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Intense flooding in the Black Sea region of southern Russia killed 103 people after torrential rains dropped nearly a foot of water, forcing many to scramble out of their beds for refuge in trees and on roofs, officials said Saturday.
Many people were asleep when the flooding hit overnight in the Krasnodar region, and the water rushed into the area around the hard-hit town of Krimsk with such speed and volume that rumors emerged that local officials had opened a nearby water reservoir. Muddy water coursed through streets and homes, in some cases high enough to flow over the hoods of cars and even as high as rooftops, according to witnesses.
People waded through waist-high water or maneuvered the streets in boats on Saturday. About 5,000 residences were flooded, the Krasnodar governor was quoted as telling the Interfax news agency.
"Nobody remembers such a flood in all (of the area's) history," Alexander Tkachev said.
The Interior Ministry gave the death toll as 103 on Saturday evening, according to Russian news agencies; a regional ministry spokesman said earlier that at least 67 of the deaths were around Krimsk, about 1,200 kilometers (750 miles) south of Moscow. Five people were electrocuted in the Black Sea coastal city of Gelendzhik after a transformer fell into the water, state news agency RIA Novosti said.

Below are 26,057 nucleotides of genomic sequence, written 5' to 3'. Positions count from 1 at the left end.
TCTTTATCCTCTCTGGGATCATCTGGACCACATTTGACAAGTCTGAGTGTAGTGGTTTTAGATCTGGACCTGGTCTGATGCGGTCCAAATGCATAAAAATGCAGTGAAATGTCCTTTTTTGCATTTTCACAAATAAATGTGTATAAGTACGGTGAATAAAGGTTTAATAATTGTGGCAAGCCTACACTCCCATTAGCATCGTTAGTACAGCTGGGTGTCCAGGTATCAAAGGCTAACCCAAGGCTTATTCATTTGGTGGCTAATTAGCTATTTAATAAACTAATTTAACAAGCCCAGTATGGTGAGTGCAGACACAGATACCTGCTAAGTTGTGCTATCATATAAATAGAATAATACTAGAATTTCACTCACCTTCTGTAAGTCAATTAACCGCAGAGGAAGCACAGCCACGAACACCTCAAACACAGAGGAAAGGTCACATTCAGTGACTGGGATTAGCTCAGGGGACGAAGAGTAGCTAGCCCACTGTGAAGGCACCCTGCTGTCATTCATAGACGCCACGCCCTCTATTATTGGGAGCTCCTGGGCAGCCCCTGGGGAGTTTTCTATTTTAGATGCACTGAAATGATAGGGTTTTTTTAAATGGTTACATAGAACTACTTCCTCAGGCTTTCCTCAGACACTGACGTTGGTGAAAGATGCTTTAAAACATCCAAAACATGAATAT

Anna Kovalevskaya, whose parents live in the flooded area, described water inundating their home up to the roof.
"In the town, people are saying that a reservoir in the mountains above was opened," she told the Moscow-based radio station Russian News Service. "A wave came from there. There was seven meters (22 feet) of water in the town."
Tkachev reacted angrily to the speculation, saying on his Twitter account: "Stop spreading stupid rumors ... Now is the time to get through things together, not mock."
President Vladimir Putin flew to the region Saturday evening, viewing the damage from a helicopter. He will also meet with regional officials in Krimsk.
State news channel Rossiya 24 showed video of area residents rescuing people in small, inflatable boats and others slogging glumly through flooded homes.
"It came so fast!" exclaimed one woman, whose name was not given, waving an arm in frustration at the shin-deep water in her living room, where a large teddy bear sat on a sofa.
More than 28 centimeters (11 inches) of rain had fallen in Gelendzhik since the previous evening, the state meteorological service said.
Gelendzhik is on the Black Sea coast, and along with the area around it, is a popular summer vacation spot, including many children's camps. Vice-premier Olga Golodets told RIA Novosti that some 7,100 children were at holiday camps in the area, and that 459 children had to be evacuated.
The area also includes Novorossiisk, a major Black Sea port. The Transneft oil company said Saturday it has suspended loading oil onto tankers at the port because of the severe weather.
More than 1,500 Emergency Ministry officials were working to aid flood victims and clean up the damage, state TV said.